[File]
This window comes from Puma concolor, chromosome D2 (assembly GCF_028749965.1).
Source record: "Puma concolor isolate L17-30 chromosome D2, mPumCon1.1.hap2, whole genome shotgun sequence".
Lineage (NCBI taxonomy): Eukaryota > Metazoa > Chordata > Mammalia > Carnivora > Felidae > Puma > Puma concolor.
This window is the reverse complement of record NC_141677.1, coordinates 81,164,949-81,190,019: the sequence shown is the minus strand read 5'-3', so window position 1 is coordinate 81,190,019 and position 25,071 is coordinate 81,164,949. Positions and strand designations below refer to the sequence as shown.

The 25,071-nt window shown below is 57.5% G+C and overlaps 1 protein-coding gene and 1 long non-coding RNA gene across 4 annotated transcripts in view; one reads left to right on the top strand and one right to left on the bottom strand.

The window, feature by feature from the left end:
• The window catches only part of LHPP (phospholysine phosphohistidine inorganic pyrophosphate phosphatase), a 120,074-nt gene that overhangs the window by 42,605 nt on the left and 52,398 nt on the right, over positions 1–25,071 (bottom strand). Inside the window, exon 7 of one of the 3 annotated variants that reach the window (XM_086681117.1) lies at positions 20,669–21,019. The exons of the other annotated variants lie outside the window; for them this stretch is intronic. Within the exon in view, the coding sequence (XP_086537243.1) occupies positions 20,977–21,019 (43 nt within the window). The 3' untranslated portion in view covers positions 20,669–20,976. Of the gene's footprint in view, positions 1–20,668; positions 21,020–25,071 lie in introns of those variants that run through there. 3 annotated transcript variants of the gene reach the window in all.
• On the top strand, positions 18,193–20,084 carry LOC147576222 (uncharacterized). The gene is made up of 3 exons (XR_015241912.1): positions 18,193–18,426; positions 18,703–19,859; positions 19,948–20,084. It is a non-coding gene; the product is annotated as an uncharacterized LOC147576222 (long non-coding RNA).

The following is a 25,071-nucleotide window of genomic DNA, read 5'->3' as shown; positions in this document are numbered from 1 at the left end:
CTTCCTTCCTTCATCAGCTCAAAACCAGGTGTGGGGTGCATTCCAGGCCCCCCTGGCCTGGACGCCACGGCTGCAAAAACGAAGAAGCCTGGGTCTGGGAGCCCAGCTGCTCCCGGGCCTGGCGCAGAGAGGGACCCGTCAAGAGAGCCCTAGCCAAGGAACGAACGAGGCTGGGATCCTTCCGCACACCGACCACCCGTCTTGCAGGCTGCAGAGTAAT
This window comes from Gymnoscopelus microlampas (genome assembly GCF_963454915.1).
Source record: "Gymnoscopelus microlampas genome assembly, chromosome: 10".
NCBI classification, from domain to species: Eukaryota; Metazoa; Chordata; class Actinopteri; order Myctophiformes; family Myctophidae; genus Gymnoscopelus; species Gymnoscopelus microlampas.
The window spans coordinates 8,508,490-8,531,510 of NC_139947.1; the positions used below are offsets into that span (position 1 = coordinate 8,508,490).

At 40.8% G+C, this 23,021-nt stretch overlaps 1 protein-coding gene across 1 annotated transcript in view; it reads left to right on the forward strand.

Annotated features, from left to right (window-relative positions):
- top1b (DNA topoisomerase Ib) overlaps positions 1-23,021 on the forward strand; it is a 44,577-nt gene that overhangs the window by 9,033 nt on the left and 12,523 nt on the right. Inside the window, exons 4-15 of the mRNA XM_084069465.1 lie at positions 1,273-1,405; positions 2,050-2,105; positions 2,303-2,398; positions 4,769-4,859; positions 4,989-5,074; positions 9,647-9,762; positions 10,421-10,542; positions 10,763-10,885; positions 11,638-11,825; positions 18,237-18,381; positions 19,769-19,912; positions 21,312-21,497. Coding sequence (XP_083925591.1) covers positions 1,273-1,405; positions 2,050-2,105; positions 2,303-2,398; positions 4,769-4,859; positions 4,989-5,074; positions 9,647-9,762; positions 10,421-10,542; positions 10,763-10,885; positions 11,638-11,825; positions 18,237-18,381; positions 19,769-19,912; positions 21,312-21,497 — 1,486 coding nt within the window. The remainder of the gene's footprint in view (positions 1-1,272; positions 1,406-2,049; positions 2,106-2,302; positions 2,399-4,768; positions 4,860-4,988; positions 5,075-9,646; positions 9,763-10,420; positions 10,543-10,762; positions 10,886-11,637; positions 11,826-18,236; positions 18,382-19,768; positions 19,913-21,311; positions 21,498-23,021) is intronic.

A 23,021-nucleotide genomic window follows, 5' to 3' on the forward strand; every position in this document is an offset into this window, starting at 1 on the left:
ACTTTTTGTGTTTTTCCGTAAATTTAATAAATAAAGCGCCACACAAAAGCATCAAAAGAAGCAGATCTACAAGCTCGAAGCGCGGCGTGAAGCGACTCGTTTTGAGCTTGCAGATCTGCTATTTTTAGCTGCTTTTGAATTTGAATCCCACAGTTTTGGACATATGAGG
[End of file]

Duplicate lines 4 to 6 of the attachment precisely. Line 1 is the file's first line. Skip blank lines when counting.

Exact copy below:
This window is the reverse complement of record NC_141677.1, coordinates 81,164,949-81,190,019: the sequence shown is the minus strand read 5'-3', so window position 1 is coordinate 81,190,019 and position 25,071 is coordinate 81,164,949. Positions and strand designations below refer to the sequence as shown.

The 25,071-nt window shown below is 57.5% G+C and overlaps 1 protein-coding gene and 1 long non-coding RNA gene across 4 annotated transcripts in view; one reads left to right on the top strand and one right to left on the bottom strand.

The window, feature by feature from the left end: